g (also gee, g-force or g-load) is a unit of acceleration defined as exactly 9.806 65 m/s², approximately equal to the acceleration due to gravity on the Earth's surface. Gravity due to the earth is experienced the same as being accelerated upward with an acceleration of 1 g. The total g-force is found by vector addition of the opposite of the actual acceleration (in the sense of rate of change of velocity) and a vector of 1 g downward for the ordinary gravity (or in space, the gravity there). Weightlessness means a zero g-force, which is the result when acceleration due to movement is equal to that due to gravity.
The symbol g is always written in lowercase, to distinguish it from the symbol G, the gravitational constant, which is always written in uppercase.
The value of g defined above is an average over the whole of the Earth's surface. It is sometimes written as gN or g0 to distinguish it from the local value of g that varies with position. The actual acceleration of a body at the Earth's surface depends on the location at which it is measured, for two reasons. The first is that the rotation of the Earth imposes an additional acceleration on the body that opposes that due to gravity. The net downward force on the body is therefore offset by a centrifugal force that acts upwards, reducing its weight. This effect on its own would result in a range of values of g from 9.789 m/s² at the equator to 9.823 m/s² at the poles. The second reason is the Earth's equatorial bulge, which causes objects at the equator to be further from the planet's centre than objects at the poles. Because the force due to gravitational attraction between two bodies (the Earth and the object being weighed) varies inversely with the square of the distance between them, objects at the equator experience a weaker gravitational pull than objects at the poles. Measurements show that the combined result of these two effects is a variation of 0.052 m/s² in the value of g. Practically, this means that the weight of an object can vary by 0.5% depending on where on Earth it is weighed.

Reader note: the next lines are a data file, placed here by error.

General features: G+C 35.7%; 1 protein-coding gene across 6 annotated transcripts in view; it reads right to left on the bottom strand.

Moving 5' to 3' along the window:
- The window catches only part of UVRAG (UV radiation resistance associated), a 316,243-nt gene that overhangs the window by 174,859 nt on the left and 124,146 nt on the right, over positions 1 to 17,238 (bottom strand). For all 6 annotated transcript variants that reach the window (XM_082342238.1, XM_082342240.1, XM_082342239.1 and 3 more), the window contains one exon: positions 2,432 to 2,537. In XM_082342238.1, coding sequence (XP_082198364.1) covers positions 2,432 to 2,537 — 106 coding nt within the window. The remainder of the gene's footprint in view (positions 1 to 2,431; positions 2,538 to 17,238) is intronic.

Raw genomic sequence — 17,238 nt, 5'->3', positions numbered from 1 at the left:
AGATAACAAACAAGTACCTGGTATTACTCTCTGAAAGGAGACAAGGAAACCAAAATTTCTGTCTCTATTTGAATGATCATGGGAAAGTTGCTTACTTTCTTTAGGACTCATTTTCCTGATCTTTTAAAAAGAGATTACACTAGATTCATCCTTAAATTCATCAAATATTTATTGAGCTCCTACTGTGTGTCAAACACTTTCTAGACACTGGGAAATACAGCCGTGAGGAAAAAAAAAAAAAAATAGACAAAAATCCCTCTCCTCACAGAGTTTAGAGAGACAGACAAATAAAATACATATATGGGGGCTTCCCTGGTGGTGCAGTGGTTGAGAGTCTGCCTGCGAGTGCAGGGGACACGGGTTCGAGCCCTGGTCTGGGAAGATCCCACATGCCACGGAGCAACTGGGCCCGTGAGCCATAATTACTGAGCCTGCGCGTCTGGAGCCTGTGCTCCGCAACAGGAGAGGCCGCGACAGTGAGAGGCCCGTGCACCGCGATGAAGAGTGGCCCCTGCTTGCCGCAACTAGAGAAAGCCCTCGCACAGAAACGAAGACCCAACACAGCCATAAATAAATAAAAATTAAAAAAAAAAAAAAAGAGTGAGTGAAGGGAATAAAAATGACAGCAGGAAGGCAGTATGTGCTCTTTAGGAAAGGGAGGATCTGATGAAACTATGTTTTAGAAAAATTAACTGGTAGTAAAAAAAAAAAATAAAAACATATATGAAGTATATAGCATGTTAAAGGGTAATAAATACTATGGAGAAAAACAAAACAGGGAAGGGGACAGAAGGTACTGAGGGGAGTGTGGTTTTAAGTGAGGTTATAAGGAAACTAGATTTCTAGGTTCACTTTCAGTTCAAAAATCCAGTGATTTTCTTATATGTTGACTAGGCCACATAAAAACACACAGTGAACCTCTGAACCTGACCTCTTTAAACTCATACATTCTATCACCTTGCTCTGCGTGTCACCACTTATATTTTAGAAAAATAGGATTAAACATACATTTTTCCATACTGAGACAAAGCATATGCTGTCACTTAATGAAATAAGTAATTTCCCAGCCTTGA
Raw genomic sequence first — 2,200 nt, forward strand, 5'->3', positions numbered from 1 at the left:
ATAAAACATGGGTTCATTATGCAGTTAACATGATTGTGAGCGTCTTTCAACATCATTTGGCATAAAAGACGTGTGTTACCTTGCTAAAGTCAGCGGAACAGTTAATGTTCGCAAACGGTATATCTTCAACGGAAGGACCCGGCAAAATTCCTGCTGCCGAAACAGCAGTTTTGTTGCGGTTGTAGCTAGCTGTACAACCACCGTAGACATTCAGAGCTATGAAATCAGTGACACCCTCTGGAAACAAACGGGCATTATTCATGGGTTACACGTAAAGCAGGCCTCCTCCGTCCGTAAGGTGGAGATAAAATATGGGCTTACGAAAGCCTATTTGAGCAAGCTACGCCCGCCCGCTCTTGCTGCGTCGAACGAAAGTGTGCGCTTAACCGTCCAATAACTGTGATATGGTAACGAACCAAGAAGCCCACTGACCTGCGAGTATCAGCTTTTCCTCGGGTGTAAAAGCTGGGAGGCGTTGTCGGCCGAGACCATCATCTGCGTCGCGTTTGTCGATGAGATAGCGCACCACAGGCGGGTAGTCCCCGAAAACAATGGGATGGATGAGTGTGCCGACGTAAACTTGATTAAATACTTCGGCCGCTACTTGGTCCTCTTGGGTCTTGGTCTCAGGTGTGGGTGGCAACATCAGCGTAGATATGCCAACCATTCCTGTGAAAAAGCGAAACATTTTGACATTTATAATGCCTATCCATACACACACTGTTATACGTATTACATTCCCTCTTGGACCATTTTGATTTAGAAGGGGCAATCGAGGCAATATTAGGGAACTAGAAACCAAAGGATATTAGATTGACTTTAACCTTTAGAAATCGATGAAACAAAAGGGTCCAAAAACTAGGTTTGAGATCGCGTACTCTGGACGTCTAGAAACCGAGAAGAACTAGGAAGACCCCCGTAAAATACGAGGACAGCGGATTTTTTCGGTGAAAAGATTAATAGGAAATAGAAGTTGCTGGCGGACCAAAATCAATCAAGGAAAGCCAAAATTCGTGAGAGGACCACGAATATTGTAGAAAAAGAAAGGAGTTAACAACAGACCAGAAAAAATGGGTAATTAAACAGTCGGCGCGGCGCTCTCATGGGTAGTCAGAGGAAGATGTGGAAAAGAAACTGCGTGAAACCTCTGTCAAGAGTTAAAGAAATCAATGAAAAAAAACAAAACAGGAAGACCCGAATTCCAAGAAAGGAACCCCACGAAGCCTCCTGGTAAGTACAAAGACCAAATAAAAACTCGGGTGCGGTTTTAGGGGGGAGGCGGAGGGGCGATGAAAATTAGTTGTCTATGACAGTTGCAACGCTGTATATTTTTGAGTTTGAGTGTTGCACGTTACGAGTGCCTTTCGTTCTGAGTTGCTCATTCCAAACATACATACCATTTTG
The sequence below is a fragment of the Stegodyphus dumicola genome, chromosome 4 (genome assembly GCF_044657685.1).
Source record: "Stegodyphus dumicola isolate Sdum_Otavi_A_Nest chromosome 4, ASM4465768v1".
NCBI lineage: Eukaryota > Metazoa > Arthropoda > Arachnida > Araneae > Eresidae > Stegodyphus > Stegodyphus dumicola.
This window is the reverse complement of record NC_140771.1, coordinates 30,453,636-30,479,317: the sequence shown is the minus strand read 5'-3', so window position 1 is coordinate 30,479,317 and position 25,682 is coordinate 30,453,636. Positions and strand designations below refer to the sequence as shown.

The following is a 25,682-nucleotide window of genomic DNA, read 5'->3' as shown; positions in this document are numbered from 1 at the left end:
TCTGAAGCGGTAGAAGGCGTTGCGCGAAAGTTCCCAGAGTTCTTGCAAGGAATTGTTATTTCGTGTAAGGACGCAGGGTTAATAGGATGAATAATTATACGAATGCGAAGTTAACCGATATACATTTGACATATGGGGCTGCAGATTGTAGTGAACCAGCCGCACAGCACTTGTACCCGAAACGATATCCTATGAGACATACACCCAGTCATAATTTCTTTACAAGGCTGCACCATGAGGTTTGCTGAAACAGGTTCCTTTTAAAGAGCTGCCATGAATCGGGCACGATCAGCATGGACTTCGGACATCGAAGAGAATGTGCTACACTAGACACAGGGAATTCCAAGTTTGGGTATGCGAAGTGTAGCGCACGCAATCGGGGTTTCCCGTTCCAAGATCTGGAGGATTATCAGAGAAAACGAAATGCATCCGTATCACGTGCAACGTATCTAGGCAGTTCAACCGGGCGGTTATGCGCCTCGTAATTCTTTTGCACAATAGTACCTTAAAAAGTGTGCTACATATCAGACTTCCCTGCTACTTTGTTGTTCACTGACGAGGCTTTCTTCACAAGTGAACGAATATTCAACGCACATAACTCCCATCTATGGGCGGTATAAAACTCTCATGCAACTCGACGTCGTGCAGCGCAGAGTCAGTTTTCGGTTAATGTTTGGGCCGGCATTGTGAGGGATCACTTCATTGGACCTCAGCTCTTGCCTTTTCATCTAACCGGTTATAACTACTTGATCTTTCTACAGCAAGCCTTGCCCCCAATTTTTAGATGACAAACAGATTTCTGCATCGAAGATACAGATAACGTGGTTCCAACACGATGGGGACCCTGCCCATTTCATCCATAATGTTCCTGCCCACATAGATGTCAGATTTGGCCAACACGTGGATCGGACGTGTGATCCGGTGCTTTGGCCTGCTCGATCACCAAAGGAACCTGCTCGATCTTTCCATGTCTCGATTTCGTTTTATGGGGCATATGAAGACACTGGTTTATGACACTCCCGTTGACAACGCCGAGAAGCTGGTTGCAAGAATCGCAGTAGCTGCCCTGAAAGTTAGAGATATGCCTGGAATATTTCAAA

The UK's National Physical Laboratory gives the following formula for estimating g:
One often hears the term being applied to the limits that the human body can withstand without "blacking out", sometimes referred to as g-loc. A typical person can handle about 5 g before this occurs, but through the combination of special g-suits and efforts to strain muscles, modern pilots can typically handle 9 g.